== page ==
Every year growing up I looked forward to one big event—The Carr Family Reunion. This was the time when relatives I didn’t even know I had gathered at the most beautiful country church I have ever seen, Perche Baptist Church, near Clark, Mo.
I wish I could say I enjoyed gathering with my family every year because of the companionship. I have an awesome family, but sadly I came for the food. More on that in a bit.
The reunion was always held the second Sunday in September. It began with many family members attending the little un-air conditioned church, stained glass windows open to the fields and cemetery, filled with many of my ancestors, surrounding it.
As a kid I remember sliding across the pews and feeling the smooth feel of oak on my bare legs, because of course I was wearing a dress. I was fascinated by the cardboard fans with wooden sticks. I would fan my Grandma Dene during the sermon or the program afterwards.
After church and lunch, the children would put on a talent show. I even played my trumpet one year. I was a horrible trumpet player but every adult there told me what a great job I did. It only served to make me believe my family would support anything I did no matter how bad I was.
Then the reunion president gave little prizes for the one who came the longest distance, the one with the most family members, etc. My grandma, who was well past 70, usually won for the one with the most family members because, well, there were a bunch of us and we all lived close enough to come.
One year, Uncle Sam, who was a real clown, was sitting near her when she got the prize. It was a round rather thin shaped object. She turned it over and over before opening it and said with a serious expression on her face, “I wonder what this could be?”
Uncle Sam leaned over to her and said loud enough for all to hear, “It’s birth control pills, Dene!” She laughed so hard I thought she’d never stop. I don’t remember what it was, but it certainly wasn’t that.
Although the program was the end of the day, it wasn’t what I came for. I came for the meal. My family members were by far the world’s best cooks.
I won’t list the fare because you would begin salivating and that is not good for someone trying to stick to a healthy eating plan.
I will just say I had some aunts who baked for a living. Others who were known as the community’s best in their particular specialty. The main ingredients in most everything was flour and sugar.
I never saw a green salad or fresh fruit on the table at one of these events. There was plain meat, such as turkey, but many times other meats included extra sauces or gravies.
I don’t fault my family for their culinary masterpieces. They all were either farmers or from farm backgrounds. My grandfather worked from sun up to sundown most every day of his life.
If he wasn’t doing something with livestock or crops, he was at his desk filling in his ledgers. My grandmother cooked hearty meals to make sure he had the nourishment he needed.
I, however, didn’t do the kind of work my grandpa did nor did many of the younger generation. Times have changed since the main occupation was hard labor. Still even back in times past individuals did not consume as much sugar as they do today.
“Two hundred years ago, the average American ate only two pounds of sugar a year. In 1970 we ate 123 pounds of sugar per year. Today the average American consumes almost 152 pounds of sugar in one year. This is equal to three pounds of sugar consumed in one week,” according to the New Hampshire Department Health and Human Services,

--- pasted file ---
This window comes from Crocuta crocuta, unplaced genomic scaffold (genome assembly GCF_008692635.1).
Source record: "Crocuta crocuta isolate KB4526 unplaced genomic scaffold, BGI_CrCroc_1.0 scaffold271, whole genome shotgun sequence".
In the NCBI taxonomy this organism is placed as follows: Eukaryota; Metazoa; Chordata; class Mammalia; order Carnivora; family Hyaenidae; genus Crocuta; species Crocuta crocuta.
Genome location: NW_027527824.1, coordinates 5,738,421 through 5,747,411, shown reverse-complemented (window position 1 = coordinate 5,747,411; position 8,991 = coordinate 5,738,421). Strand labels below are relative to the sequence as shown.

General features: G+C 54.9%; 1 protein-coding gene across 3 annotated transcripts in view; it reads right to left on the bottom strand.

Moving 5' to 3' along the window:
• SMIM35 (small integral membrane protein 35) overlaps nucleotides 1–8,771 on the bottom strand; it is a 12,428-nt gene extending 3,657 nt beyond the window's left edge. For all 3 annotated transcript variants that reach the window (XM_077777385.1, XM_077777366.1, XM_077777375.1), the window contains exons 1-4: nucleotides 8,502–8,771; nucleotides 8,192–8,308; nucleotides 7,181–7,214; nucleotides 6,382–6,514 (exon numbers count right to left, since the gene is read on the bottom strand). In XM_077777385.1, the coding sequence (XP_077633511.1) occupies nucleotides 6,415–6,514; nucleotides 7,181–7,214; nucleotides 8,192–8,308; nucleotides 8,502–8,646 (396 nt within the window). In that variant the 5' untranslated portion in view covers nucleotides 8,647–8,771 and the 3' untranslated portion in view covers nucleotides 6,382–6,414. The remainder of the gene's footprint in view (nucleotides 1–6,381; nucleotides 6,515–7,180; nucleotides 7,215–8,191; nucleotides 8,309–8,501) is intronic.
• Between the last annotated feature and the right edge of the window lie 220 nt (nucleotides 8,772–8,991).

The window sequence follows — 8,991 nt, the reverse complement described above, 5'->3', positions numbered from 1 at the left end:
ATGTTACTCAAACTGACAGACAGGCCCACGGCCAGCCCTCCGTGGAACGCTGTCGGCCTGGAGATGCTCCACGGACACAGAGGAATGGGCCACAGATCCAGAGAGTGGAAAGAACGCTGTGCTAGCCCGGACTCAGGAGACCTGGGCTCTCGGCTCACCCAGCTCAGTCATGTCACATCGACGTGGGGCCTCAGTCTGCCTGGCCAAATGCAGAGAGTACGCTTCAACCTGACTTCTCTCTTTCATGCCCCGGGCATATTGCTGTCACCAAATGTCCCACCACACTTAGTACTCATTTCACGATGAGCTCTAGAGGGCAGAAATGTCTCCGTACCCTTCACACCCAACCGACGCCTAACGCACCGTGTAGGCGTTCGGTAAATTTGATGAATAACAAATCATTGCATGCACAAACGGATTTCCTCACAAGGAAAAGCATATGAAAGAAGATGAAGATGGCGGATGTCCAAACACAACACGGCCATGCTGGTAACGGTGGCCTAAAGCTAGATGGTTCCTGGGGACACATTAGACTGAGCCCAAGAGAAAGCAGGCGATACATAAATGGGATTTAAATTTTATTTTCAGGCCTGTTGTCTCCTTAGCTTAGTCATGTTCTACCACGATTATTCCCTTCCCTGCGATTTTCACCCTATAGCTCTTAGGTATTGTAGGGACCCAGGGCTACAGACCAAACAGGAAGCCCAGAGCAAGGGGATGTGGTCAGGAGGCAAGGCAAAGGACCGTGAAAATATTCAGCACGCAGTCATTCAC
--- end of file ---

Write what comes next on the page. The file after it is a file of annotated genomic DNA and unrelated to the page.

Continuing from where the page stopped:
Included in types of sugars listed are high fructose corn syrup, con syrup, sorbitol, corn sweetener, sucrose, brown sugar, dextrose and regular sugar.
Part of the issue these days is the amount of sweeteners added to processed foods. We think it enhances the flavor however in some cases it is just what we have become used to.
Growing up I definitely preferred, actually craved anything with sugar. The sweeter the better. Now that I have been sugar-free for three years, any time I accidentally taste something with a lot of sugar, it repulses me.
It’s taken me 60 years, but I finally know what squash, artichoke, avocado, strawberry or even a real green bean tastes like. I enjoy a good salad with red onions and grilled chicken, steak or shrimp.
If the Carr Reunion was still in existence today, I would attend for the beauty of the church, the joy of talking with family members, the laughter, the songs and the prizes. I’d love it if all my relatives who are no longer here could join us again just for the second Sunday in September. Uncle Sam would have to be there to harass Grandma.
I’d go just to hug every one of my family members once again. I’d go because I love being alive. I’d go because I would hope that joy of living would be contagious.
I’d go to bring a healthy green salad, a good fruit salad with lots of strawberries and some grilled chicken breasts. I’d go to let them know I have changed now. I no longer live just to eat. I eat so I can live longer.
They would immediately notice I have changed a great deal from even the 1980s when the reunion was going strong.
I’d go just to answer questions about how I lost weight and what I did to make that happen. I’d go to let them know surrendering what you crave can make such a difference in the quality of the life you live.
Because it can you know. What I wouldn’t give for my relatives to be here today. Could eating healthier have lengthened the days they were here with us?
Perhaps not. Many were elderly when they passed on.
However, I know this for certain, it can and will lengthen your days and make your quality so much better.
Because I’d like to be sure you make it to your family reunion for many more years to come.